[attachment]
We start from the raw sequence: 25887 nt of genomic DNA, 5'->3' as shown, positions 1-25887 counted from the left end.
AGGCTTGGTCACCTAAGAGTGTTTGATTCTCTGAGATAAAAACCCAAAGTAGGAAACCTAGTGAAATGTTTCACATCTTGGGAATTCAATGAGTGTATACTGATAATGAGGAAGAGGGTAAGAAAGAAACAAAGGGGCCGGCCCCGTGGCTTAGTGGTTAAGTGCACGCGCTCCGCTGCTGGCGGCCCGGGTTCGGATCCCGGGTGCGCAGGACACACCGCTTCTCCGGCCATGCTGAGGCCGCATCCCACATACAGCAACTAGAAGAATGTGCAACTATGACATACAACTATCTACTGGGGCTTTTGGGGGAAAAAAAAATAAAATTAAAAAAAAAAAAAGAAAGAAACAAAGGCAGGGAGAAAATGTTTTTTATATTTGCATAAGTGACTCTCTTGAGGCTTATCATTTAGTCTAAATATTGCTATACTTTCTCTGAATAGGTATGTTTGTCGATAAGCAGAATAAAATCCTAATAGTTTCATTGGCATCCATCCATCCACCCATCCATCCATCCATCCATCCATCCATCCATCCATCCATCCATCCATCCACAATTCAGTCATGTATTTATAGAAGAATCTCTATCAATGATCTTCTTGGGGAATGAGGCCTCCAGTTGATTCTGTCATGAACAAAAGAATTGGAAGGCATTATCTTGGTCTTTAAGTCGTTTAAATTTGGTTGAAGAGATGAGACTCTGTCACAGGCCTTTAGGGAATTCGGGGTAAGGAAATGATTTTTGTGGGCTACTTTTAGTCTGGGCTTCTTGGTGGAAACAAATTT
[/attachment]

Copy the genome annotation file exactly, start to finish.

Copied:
We start from the raw sequence: 25887 nt of genomic DNA, 5'->3' as shown, positions 1-25887 counted from the left end.
AGGCTTGGTCACCTAAGAGTGTTTGATTCTCTGAGATAAAAACCCAAAGTAGGAAACCTAGTGAAATGTTTCACATCTTGGGAATTCAATGAGTGTATACTGATAATGAGGAAGAGGGTAAGAAAGAAACAAAGGGGCCGGCCCCGTGGCTTAGTGGTTAAGTGCACGCGCTCCGCTGCTGGCGGCCCGGGTTCGGATCCCGGGTGCGCAGGACACACCGCTTCTCCGGCCATGCTGAGGCCGCATCCCACATACAGCAACTAGAAGAATGTGCAACTATGACATACAACTATCTACTGGGGCTTTTGGGGGAAAAAAAAATAAAATTAAAAAAAAAAAAAGAAAGAAACAAAGGCAGGGAGAAAATGTTTTTTATATTTGCATAAGTGACTCTCTTGAGGCTTATCATTTAGTCTAAATATTGCTATACTTTCTCTGAATAGGTATGTTTGTCGATAAGCAGAATAAAATCCTAATAGTTTCATTGGCATCCATCCATCCACCCATCCATCCATCCATCCATCCATCCATCCATCCATCCATCCATCCATCCACAATTCAGTCATGTATTTATAGAAGAATCTCTATCAATGATCTTCTTGGGGAATGAGGCCTCCAGTTGATTCTGTCATGAACAAAAGAATTGGAAGGCATTATCTTGGTCTTTAAGTCGTTTAAATTTGGTTGAAGAGATGAGACTCTGTCACAGGCCTTTAGGGAATTCGGGGTAAGGAAATGATTTTTGTGGGCTACTTTTAGTCTGGGCTTCTTGGTGGAAACAAATTT